Collectivist thinking is simply not very deep or thorough. Collectivists see the world the way Mr. Magoo did — as one big blur. But unlike Mr. Magoo, they’re not funny. They homogenize people in a communal blender, sacrificing the discrete features that make us who we are. The collectivist “it takes a village” mentality assigns thoughts and opinions to amorphous groups, when, in fact, only particular people hold thoughts and opinions.
Read the rest of this article at the Foundation for Economic Education.
Trump's Syria Envoy: 'War Will Continue'
President Trump's point man for Syria has said that the defeat of ISIS will not result in a US withdrawal from its illegal occupation of Syrian territory. In fact, he said, the US would continue to support the anti-Assad "vetted Syrian opposition" fighters.
The Green Bad Deal
By Ron Paul
The recently-proposed Green New Deal is proof that climate change is for progressive Democrats what terrorism is for neoconservative Republicans: a ready-made excuse to expand government and curtail liberty. This radical plan would authorize the US government to seize control of major sectors of the US economy, phase out gasoline-fueled cars, make buildings “energy efficient,” and even replace air travel with rail travel.
Supporters of the Green New Deal claim that the science regarding the risk of climate change is “settled.” However, the science is far from settled. Many of the claims regarding climate change have been debunked.
Some supporters of policies like the Green New Deal have actually supported criminalizing dissent from the so-called “settled” science of climate change. This reveals the authoritarianism of some people demanding Americans give up real liberty and prosperity because of phantom fears of impending environmental disaster.
Like all forms of socialism, the Green New Deal suffers from what Ludwig von Mises identified as the “calculation problem.” Knowledge of the most efficient use of resources is conveyed by prices set in a free market. Prices reflect individuals’ subjective preferences regarding the best use of resources. When government uses force to remove resources from the marketplace, it makes it impossible for the price system to function, leaving government officials and private citizens unable to determine the most efficient use of resources. That is why every attempt at government management of the economy inevitably reduces the people’s standard of living.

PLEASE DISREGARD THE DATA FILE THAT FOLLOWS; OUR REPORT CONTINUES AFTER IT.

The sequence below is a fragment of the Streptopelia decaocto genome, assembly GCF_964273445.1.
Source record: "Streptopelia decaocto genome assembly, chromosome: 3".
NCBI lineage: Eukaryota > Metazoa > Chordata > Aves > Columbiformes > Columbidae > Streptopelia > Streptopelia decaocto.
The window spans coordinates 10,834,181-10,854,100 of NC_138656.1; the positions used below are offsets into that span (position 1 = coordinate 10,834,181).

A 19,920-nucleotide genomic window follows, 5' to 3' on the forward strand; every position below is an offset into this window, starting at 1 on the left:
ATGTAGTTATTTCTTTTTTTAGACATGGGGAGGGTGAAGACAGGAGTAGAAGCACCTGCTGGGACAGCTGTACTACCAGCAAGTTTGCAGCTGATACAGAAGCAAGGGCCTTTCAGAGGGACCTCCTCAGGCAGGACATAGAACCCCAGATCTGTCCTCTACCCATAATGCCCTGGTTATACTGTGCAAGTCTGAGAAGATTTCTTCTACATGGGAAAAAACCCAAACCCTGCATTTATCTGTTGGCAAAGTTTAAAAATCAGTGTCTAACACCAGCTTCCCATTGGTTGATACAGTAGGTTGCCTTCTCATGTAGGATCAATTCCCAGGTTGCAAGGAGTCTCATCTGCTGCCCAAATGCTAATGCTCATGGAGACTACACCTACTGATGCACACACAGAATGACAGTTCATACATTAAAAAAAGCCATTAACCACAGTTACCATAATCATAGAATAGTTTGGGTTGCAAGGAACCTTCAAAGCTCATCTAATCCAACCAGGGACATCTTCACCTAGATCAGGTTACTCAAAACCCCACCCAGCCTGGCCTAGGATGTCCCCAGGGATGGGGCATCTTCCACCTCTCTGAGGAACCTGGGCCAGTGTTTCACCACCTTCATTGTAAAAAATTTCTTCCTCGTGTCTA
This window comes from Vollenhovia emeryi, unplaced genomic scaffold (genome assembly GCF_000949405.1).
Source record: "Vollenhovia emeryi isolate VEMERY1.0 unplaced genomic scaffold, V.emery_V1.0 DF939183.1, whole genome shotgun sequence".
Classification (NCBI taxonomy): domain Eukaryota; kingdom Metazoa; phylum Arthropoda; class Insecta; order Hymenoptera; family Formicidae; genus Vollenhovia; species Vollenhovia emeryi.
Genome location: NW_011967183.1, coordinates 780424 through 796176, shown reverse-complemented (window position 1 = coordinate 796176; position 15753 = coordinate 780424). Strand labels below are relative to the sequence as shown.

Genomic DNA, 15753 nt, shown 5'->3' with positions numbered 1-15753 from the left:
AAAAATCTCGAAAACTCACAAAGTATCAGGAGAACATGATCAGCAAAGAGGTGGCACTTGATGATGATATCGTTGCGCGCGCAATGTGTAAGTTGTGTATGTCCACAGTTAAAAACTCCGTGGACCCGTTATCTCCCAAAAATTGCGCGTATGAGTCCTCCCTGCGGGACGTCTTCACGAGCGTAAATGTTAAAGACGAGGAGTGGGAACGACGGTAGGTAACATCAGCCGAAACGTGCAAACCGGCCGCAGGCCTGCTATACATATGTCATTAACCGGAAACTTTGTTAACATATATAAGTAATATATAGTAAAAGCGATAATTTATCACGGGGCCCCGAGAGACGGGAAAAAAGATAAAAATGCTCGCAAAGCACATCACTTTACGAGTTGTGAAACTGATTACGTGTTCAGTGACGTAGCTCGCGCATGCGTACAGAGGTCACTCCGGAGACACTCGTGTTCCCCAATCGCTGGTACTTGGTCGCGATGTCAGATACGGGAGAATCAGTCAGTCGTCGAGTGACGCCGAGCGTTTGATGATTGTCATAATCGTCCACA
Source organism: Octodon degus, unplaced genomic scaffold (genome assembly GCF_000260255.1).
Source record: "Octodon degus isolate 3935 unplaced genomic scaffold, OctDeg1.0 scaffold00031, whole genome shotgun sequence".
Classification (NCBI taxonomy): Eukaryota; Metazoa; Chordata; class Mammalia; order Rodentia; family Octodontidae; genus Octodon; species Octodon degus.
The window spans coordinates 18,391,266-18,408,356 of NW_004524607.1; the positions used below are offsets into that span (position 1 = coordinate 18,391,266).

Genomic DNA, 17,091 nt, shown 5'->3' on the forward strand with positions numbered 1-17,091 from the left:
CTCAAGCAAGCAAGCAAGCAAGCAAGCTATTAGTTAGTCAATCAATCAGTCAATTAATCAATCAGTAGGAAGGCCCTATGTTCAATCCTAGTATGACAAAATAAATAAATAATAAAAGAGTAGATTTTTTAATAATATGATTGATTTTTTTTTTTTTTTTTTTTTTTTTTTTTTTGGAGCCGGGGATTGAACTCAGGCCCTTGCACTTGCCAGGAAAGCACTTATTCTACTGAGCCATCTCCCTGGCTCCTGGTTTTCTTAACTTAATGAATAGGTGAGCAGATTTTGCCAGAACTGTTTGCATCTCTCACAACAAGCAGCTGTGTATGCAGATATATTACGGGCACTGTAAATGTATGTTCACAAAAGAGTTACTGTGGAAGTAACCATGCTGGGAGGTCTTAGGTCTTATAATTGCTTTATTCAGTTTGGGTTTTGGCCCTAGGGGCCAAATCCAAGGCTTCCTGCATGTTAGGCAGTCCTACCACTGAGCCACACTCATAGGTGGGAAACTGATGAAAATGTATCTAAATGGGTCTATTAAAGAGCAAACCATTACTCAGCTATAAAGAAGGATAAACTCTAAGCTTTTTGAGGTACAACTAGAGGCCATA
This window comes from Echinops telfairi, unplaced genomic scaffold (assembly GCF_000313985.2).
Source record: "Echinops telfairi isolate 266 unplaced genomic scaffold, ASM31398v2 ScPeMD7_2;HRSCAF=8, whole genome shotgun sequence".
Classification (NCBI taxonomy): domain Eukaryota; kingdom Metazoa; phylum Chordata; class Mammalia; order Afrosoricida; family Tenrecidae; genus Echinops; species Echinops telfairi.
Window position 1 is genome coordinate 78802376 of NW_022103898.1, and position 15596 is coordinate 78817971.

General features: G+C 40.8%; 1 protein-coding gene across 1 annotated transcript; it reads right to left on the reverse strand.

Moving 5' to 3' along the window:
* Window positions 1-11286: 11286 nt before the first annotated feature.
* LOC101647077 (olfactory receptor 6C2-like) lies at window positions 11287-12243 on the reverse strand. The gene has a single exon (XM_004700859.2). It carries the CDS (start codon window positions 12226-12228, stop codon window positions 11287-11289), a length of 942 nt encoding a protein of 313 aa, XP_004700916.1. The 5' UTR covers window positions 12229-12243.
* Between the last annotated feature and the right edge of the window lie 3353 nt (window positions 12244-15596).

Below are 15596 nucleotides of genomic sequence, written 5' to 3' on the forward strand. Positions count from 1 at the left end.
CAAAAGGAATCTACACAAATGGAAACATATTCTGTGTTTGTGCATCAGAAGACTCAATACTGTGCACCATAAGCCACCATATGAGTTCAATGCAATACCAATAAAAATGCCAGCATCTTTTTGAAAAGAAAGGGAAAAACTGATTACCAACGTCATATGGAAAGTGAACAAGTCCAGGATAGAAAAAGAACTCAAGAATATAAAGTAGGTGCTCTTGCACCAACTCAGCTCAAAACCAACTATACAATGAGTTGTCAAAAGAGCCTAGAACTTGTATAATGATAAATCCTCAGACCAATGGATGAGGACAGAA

Congresswoman Alexandria Ocasio-Cortez has dismissed concerns regarding the almost 100 trillion dollars ten-year cost of implementing the Green New Deal by suggesting that Congress simply make the Federal Reserve pay for it by creating new money. Rep. Ocasio-Cortez’s claim is rooted in Modern Monetary Theory. This theory states that, when government controls the currency, it need not worry about running up large debt for welfare and war; it can have the central bank print more money to pay for more government.
Modern Monetary Theory is not modern. The Federal Reserve has facilitated the growth of government by printing money since its creation. It is no coincidence the birth of the Federal Reserve was immediately followed by the rise of the welfare-warfare state.
Whether done to monetize the federal debt or to jump-start economic growth, the Federal Reserve’s creation of new money harms the economy. In fact, Fed-induced distortions, caused by actions including money creation and interest rate manipulation, are the root cause of the boom-and-bust cycle that plagues the American economy. The Green New Deal would, in addition to its other negative impacts, hasten and deepen the inevitable Federal Reserve-caused economic crisis facing America. It would also increase the hidden and regressive inflation tax.
Ironically, the Green New Deal also would likely damage the environment. History shows that the most effective way to protect the environment is with a free-market economy that respects property rights. Therefore, those concerned with protecting the environment should support the free market, along with a legal system that holds private property owners accountable when their actions damage the environment or harm other individuals or their property.